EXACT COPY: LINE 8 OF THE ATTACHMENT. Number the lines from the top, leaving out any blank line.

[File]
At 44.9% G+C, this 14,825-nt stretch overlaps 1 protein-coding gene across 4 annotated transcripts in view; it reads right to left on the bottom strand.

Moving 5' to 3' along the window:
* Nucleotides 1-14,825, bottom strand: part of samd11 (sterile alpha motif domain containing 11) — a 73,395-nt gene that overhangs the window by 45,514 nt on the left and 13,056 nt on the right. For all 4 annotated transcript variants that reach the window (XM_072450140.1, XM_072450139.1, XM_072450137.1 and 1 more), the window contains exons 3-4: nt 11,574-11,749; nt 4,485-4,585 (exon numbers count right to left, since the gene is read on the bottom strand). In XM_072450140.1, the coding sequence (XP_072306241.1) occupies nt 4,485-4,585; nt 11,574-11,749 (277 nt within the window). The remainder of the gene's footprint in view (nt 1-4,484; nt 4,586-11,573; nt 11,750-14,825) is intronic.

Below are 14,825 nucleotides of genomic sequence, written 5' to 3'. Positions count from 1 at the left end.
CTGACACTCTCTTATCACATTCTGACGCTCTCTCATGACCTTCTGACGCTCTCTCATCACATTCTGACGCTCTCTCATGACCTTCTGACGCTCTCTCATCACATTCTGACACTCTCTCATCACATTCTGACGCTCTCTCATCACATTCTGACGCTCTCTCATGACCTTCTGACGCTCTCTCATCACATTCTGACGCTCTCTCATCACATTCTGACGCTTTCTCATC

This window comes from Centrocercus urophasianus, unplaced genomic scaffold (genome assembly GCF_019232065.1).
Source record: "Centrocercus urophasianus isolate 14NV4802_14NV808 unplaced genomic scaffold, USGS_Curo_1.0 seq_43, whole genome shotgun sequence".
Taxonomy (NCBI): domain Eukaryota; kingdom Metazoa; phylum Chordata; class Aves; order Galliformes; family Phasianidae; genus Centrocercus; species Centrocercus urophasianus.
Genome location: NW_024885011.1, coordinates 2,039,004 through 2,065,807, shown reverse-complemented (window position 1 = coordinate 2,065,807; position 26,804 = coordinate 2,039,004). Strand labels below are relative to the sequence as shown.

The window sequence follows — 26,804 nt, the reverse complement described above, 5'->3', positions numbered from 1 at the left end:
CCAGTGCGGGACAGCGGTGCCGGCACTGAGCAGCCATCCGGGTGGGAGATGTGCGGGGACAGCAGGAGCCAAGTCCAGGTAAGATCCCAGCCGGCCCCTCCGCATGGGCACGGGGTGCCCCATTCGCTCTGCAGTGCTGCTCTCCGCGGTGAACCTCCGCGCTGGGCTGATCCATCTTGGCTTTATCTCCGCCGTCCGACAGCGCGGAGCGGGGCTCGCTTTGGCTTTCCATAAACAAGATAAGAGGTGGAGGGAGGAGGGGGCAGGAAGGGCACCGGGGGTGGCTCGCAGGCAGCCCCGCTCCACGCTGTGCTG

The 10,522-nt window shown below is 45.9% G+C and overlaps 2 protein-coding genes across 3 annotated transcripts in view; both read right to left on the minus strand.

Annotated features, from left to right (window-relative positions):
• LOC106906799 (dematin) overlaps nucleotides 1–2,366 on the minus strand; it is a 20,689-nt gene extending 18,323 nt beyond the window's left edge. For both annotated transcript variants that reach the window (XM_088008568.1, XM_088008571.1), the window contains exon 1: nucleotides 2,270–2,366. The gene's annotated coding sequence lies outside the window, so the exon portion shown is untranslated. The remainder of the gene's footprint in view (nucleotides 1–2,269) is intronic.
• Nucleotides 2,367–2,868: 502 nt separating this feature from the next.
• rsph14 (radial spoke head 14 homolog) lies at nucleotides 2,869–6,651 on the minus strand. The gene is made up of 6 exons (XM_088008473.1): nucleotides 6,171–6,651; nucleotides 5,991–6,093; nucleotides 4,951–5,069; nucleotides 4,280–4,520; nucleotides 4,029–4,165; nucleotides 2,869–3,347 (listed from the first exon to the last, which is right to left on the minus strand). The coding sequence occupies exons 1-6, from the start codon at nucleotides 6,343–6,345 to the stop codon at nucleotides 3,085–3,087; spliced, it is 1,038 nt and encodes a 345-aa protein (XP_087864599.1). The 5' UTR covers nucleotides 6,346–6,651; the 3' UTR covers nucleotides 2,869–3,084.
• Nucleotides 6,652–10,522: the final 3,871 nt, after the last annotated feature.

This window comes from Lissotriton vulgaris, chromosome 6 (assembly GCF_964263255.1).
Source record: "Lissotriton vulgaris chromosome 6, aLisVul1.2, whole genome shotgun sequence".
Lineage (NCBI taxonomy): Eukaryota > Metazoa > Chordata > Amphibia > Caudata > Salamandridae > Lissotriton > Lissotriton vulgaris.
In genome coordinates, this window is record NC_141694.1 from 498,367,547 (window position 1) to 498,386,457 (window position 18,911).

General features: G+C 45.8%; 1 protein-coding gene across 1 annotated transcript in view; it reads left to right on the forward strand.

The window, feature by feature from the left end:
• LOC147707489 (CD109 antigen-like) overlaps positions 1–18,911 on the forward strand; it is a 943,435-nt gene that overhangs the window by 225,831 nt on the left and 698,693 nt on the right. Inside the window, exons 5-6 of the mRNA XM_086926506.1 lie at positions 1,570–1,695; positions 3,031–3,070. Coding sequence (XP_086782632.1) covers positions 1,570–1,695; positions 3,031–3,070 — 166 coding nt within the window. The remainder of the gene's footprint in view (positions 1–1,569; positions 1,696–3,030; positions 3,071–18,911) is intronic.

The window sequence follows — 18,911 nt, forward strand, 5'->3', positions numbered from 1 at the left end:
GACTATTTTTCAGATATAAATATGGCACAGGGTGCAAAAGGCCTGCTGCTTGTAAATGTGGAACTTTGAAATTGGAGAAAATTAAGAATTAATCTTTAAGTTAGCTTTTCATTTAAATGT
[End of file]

Taxonomy (NCBI): domain Eukaryota; kingdom Metazoa; phylum Chordata; class Aves; order Galliformes; family Phasianidae; genus Centrocercus; species Centrocercus urophasianus.